But beyond this hypothetical survey scenario, nothing seems to keep U.S. adults from giving to multiple issues, or to the same issue in multiple locations. Survey results show in a few dimensions that practicing Christians particularly do not see fighting poverty as a zero-sum game, where either American or overseas children must lose. In other words, there does not seem to be a tradeoff between interest in global poverty and in local poverty: Those who rank global poverty as a priority are more likely to also prioritize local poverty (92%) than those who don’t see global poverty as important (74%). In fact, those who say personal action on global poverty is more important are also likely to see every other social issue Barna asked about as important—and their actions in giving and service often follow suit. Interest and investment in the fight against global poverty correlate with a generous outlook toward many social issues. This is another central theme of the good news shared in Barna’s new study: the more you care, the more you care.
Hope in and Proof of Personal Impact Matters
Barna observes that people who are hopeful that they can make a difference in poverty alleviation are those more willing to try. A majority of U.S. adults (57%)— 11 percentage points more than in 2011—says that knowing it is possible to end extreme global poverty would make them do significantly more to help bring that about. Among practicing Christians, the percentage climbs to 62 percent.
For most people, any evidence of one’s financial impact would encourage them to give more. This is very true of Millennials (62%, compared to 32% of older generations), an age group that places a high value on information and transparency. This “show your work” approach could be particularly helpful in retaining a majority of non-white Americans (57%) as donors (compared to 38% of white Americans).
Overall, most U.S. adults and Christians, if they have some assurance that they could have an impact, would be willing to play their part in combating poverty and its ills—another testament to the animating effect of optimism and confidence.
People who are hopeful that they can make a difference in poverty alleviation are those more willing to try.
What the Research Means:
“As a spiritual leader, how can you use this research to guide your efforts to serve the poor? How can you use what you’ve learned here to inspire greater engagement in the people you lead?” Roxanne Stone, editor in chief of Barna, asks. Here are a few of her suggestions:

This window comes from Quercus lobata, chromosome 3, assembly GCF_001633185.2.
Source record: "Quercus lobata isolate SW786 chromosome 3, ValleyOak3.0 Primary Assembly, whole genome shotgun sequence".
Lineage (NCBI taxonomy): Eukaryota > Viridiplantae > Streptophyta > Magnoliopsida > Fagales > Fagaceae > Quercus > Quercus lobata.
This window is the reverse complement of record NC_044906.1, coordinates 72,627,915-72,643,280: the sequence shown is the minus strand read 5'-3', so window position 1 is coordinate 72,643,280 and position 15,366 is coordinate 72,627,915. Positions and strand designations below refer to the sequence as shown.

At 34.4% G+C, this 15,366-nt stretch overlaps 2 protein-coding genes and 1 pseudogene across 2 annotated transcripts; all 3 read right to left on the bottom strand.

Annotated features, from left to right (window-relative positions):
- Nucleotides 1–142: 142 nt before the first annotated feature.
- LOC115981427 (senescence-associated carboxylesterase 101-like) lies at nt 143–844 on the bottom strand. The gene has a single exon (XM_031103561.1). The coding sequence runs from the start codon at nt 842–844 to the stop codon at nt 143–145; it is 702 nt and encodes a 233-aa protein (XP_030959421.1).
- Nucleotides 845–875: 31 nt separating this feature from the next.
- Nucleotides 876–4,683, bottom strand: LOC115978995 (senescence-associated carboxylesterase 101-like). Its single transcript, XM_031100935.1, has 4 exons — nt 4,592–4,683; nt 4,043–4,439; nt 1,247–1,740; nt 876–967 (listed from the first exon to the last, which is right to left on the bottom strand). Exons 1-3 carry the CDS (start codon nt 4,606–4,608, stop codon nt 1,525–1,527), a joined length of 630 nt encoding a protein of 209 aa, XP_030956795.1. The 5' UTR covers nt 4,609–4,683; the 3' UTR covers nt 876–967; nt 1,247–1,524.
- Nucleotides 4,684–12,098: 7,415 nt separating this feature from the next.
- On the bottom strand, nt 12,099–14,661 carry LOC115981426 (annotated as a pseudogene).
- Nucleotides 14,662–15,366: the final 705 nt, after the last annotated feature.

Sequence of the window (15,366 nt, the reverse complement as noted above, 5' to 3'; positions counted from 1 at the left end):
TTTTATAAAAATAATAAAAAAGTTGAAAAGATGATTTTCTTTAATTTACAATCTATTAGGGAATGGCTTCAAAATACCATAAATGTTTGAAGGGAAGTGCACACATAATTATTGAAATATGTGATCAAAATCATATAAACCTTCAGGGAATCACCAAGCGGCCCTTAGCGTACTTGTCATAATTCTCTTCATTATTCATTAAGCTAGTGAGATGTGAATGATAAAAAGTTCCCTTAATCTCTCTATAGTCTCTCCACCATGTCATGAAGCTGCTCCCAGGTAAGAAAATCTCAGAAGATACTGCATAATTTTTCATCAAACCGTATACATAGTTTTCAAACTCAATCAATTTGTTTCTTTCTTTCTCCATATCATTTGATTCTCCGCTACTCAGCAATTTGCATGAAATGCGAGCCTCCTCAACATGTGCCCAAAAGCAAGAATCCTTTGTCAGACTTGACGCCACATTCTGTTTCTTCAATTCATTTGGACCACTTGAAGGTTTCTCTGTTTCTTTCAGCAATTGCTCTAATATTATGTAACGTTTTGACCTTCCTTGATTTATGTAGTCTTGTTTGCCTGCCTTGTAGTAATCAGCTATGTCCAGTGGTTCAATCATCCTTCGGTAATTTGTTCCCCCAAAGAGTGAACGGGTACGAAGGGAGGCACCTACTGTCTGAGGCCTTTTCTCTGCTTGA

“The more people are able to feel personally connected to the work you are doing, the more apt they are to stay engaged. Tell stories of the people you are working with; share how your efforts are making a difference; let people from your congregation share their own experiences in serving the poor. Consider choosing one cause and / or ministry a month to highlight, with a few words on this partnership or project every week from the pulpit.”
Stone also recommends celebrating successes. “Hope is a powerful motivator in the poverty fight. Optimism about ending poverty and about one’s role in that effort are connected to engagement. When people believe what they are doing is actually making a difference, they are encouraged and maintain interest. Make time to cheer for the good work your church is doing and for the tangible effects you are having.
“Practicing Christians are the most engaged segment of the population when it comes to fighting poverty,” Stone continues. “Local churches are already doing many things right in discipling Christians toward compassion for the poor. But there is more to do: Fighting poverty—both material and spiritual—will always be the mission of the Church. We pray this report—both the data and the stories—will be an encouragement and a spark as you press into this mission.”
About the Research
The data in this report originated from a series of research studies conducted by Barna Group of Ventura, California.
Phone interviews and web-based surveys for U.S. Adults were conducted among a representative sample of adults over the age of 18 in each of the 50 United States. Once data was collected, minimal statistical weights were applied to several demographic variables to more closely correspond to known national averages. Protestant senior pastors were recruited from publicly available church listings covering 90 percent of U.S. churches. Data were minimally weighted to match church characteristics from the National Congregation Study for denominational affiliation, church size and region.
Since 1984, Barna Group has conducted more than two million interviews over the course of thousands of studies and has become a go-to source for insights about faith, culture, leadership, vocation and generations. Barna is a private, non-partisan, for-profit organization.